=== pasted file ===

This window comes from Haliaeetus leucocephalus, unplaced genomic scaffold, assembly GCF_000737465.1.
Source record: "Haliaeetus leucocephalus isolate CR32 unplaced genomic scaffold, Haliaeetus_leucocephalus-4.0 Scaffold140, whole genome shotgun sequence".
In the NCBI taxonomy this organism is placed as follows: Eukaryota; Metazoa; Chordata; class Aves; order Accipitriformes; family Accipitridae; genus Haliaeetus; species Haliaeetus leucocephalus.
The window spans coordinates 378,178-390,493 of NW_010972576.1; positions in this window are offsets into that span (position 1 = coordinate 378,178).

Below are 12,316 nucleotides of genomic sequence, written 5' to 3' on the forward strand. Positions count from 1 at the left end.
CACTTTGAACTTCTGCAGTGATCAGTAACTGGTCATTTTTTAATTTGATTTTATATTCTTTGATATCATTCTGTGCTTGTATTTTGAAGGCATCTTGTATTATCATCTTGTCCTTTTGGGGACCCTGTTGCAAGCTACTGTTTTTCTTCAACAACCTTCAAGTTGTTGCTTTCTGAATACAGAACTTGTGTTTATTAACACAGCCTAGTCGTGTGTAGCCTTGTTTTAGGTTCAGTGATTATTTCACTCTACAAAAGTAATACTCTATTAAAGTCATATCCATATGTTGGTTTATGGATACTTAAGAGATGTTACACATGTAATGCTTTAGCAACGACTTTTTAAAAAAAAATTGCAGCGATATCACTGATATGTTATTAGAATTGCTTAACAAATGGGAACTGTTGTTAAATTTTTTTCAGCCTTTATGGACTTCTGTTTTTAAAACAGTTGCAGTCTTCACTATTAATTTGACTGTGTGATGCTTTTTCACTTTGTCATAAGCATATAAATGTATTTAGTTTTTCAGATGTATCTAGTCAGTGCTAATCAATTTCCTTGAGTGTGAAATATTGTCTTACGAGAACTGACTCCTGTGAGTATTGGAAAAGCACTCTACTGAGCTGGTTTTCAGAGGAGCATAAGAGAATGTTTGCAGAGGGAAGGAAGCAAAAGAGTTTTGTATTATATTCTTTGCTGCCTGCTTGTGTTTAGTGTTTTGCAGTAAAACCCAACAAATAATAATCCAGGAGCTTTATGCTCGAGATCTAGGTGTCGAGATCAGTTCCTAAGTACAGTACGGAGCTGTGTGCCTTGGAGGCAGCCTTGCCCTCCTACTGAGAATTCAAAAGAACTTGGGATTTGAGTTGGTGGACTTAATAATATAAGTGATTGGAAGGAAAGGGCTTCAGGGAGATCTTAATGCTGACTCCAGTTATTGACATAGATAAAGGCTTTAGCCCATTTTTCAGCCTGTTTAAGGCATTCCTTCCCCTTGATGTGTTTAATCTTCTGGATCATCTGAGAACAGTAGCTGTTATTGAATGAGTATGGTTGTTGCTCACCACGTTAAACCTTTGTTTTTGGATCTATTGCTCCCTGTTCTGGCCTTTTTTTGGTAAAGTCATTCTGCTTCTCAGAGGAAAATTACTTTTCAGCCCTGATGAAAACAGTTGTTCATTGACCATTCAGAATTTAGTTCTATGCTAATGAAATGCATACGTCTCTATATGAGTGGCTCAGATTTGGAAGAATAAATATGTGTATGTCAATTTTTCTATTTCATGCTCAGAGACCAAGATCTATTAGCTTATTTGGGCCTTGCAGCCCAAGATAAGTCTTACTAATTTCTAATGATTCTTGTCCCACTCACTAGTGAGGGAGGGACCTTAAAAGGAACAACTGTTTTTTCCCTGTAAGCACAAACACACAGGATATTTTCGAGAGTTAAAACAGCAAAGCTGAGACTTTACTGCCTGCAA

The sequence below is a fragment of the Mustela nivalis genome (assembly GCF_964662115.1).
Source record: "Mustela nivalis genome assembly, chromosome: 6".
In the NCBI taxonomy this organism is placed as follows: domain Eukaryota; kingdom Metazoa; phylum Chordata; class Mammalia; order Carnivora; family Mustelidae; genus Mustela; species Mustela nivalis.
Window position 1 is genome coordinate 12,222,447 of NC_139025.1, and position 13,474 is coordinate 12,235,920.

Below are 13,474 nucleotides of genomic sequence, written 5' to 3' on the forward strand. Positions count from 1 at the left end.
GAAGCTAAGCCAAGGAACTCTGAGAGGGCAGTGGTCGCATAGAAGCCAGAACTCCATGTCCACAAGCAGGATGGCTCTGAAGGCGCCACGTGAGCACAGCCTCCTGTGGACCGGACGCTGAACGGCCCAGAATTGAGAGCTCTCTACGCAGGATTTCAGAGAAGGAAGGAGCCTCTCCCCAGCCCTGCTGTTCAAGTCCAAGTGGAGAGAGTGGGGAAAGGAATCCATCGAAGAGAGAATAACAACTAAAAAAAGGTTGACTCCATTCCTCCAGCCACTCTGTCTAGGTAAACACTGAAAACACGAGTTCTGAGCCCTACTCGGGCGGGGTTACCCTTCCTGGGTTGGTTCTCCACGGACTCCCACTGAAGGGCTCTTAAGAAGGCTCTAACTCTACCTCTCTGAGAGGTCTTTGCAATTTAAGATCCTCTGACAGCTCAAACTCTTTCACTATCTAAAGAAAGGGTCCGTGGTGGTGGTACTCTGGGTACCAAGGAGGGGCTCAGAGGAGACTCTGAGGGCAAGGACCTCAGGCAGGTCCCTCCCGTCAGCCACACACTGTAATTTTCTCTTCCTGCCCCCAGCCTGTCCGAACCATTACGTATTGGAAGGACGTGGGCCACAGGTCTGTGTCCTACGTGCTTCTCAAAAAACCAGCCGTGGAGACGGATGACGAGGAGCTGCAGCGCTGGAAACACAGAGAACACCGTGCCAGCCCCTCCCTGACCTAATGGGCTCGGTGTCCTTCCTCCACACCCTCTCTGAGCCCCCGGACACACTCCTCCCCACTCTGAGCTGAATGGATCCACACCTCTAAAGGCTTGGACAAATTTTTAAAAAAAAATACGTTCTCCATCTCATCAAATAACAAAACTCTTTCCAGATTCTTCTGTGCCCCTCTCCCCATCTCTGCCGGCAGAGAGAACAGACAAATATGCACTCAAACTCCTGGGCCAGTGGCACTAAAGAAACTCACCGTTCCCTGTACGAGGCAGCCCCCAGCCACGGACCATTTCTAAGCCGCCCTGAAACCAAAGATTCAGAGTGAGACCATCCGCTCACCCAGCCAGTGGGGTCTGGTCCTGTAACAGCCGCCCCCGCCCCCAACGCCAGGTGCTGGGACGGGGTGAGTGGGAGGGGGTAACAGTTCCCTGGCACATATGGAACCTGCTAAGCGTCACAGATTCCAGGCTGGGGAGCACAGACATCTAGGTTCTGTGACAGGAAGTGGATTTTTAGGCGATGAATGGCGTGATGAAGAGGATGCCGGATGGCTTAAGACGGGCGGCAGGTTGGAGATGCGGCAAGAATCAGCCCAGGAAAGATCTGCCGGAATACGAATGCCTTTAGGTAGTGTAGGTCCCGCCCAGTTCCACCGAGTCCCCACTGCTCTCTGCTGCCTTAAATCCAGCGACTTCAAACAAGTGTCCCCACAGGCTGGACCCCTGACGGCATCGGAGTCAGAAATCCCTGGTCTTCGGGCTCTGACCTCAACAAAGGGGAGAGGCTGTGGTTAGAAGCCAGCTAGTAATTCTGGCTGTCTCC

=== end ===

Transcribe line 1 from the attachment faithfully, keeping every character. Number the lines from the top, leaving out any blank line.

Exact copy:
This window comes from Haliaeetus leucocephalus, unplaced genomic scaffold, assembly GCF_000737465.1.